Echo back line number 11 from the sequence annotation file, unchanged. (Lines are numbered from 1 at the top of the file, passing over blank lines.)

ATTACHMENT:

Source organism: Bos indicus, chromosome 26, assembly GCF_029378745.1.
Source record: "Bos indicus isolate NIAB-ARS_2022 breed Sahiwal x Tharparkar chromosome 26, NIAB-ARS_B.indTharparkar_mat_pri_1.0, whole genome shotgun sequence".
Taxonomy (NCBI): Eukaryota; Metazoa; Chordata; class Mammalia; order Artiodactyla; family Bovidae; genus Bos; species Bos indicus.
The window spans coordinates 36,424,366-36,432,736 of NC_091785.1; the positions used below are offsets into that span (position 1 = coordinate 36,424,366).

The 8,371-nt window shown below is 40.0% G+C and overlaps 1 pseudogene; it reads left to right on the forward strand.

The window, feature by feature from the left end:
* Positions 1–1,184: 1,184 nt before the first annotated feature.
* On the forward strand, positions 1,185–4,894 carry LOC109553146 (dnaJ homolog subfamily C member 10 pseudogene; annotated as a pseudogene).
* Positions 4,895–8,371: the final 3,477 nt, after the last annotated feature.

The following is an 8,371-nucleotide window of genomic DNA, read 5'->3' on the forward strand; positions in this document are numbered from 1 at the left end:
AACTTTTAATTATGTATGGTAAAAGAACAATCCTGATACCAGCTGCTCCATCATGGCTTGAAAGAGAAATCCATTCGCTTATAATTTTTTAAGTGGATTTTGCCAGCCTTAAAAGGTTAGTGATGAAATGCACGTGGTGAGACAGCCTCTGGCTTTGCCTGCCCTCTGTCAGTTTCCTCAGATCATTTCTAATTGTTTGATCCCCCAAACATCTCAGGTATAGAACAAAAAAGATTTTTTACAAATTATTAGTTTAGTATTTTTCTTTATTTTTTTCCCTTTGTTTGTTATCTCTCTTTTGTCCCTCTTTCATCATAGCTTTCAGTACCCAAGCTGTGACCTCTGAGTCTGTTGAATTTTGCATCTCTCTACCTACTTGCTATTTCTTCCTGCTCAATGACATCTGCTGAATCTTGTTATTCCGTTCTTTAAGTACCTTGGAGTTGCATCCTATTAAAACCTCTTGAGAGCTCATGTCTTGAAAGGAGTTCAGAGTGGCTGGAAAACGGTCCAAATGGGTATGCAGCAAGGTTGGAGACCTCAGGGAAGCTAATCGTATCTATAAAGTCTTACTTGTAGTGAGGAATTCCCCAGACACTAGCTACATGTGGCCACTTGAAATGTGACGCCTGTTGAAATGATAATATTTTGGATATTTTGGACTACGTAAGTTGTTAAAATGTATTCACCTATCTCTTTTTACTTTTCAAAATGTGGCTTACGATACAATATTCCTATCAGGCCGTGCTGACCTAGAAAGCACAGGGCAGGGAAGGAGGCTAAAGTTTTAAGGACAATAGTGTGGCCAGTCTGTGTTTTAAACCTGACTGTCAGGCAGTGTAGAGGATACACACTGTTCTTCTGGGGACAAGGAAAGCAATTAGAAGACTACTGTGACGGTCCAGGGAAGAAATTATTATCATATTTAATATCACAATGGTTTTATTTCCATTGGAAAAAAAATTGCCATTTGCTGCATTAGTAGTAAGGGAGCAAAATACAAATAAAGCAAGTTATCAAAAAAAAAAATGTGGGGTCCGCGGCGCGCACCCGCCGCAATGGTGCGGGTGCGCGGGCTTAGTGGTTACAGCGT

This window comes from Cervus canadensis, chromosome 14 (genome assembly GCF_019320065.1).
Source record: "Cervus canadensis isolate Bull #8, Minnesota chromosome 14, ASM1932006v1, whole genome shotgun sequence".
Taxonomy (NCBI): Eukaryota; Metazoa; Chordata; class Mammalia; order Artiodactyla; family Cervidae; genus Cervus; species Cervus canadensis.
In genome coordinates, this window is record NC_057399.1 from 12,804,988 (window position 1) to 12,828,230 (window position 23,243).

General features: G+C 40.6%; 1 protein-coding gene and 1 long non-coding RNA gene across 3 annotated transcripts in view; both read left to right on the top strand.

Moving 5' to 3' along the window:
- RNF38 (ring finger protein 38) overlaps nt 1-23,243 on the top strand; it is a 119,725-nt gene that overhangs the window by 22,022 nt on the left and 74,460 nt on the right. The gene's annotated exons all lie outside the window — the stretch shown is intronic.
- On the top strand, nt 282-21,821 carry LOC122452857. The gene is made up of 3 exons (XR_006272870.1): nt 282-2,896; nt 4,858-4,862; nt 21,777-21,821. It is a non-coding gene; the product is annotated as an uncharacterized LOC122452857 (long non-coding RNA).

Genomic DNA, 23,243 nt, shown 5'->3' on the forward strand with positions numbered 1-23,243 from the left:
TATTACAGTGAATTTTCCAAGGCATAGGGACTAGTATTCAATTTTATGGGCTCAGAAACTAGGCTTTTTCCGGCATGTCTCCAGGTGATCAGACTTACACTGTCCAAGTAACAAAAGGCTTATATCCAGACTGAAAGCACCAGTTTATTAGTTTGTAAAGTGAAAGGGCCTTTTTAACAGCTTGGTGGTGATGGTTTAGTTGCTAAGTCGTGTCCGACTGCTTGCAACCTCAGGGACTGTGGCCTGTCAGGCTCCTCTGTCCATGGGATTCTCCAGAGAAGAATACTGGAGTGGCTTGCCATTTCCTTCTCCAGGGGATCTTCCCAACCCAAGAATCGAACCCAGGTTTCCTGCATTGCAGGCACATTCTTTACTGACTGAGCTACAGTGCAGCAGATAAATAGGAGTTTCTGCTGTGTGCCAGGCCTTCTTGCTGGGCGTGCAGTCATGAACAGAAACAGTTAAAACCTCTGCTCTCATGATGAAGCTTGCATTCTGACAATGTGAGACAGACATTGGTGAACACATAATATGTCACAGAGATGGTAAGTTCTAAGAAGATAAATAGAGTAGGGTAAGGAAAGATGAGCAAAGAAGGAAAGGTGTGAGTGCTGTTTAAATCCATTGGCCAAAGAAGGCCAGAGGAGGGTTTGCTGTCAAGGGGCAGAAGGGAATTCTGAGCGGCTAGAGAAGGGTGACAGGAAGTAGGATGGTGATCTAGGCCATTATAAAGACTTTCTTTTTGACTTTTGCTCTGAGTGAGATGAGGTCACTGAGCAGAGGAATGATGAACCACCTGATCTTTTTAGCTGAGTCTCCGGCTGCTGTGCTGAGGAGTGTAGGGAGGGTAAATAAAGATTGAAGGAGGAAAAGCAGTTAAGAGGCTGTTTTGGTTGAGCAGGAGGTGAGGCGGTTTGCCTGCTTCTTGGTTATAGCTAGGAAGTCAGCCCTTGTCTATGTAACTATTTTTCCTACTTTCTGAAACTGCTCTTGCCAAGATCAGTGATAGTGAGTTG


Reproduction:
AACTTTTAATTATGTATGGTAAAAGAACAATCCTGATACCAGCTGCTCCATCATGGCTTGAAAGAGAAATCCATTCGCTTATAATTTTTTAAGTGGATTTTGCCAGCCTTAAAAGGTTAGTGATGAAATGCACGTGGTGAGACAGCCTCTGGCTTTGCCTGCCCTCTGTCAGTTTCCTCAGATCATTTCTAATTGTTTGATCCCCCAAACATCTCAGGTATAGAACAAAAAAGATTTTTTACAAATTATTAGTTTAGTATTTTTCTTTATTTTTTTCCCTTTGTTTGTTATCTCTCTTTTGTCCCTCTTTCATCATAGCTTTCAGTACCCAAGCTGTGACCTCTGAGTCTGTTGAATTTTGCATCTCTCTACCTACTTGCTATTTCTTCCTGCTCAATGACATCTGCTGAATCTTGTTATTCCGTTCTTTAAGTACCTTGGAGTTGCATCCTATTAAAACCTCTTGAGAGCTCATGTCTTGAAAGGAGTTCAGAGTGGCTGGAAAACGGTCCAAATGGGTATGCAGCAAGGTTGGAGACCTCAGGGAAGCTAATCGTATCTATAAAGTCTTACTTGTAGTGAGGAATTCCCCAGACACTAGCTACATGTGGCCACTTGAAATGTGACGCCTGTTGAAATGATAATATTTTGGATATTTTGGACTACGTAAGTTGTTAAAATGTATTCACCTATCTCTTTTTACTTTTCAAAATGTGGCTTACGATACAATATTCCTATCAGGCCGTGCTGACCTAGAAAGCACAGGGCAGGGAAGGAGGCTAAAGTTTTAAGGACAATAGTGTGGCCAGTCTGTGTTTTAAACCTGACTGTCAGGCAGTGTAGAGGATACACACTGTTCTTCTGGGGACAAGGAAAGCAATTAGAAGACTACTGTGACGGTCCAGGGAAGAAATTATTATCATATTTAATATCACAATGGTTTTATTTCCATTGGAAAAAAAATTGCCATTTGCTGCATTAGTAGTAAGGGAGCAAAATACAAATAAAGCAAGTTATCAAAAAAAAAAATGTGGGGTCCGCGGCGCGCACCCGCCGCAATGGTGCGGGTGCGCGGGCTTAGTGGTTACAGCGT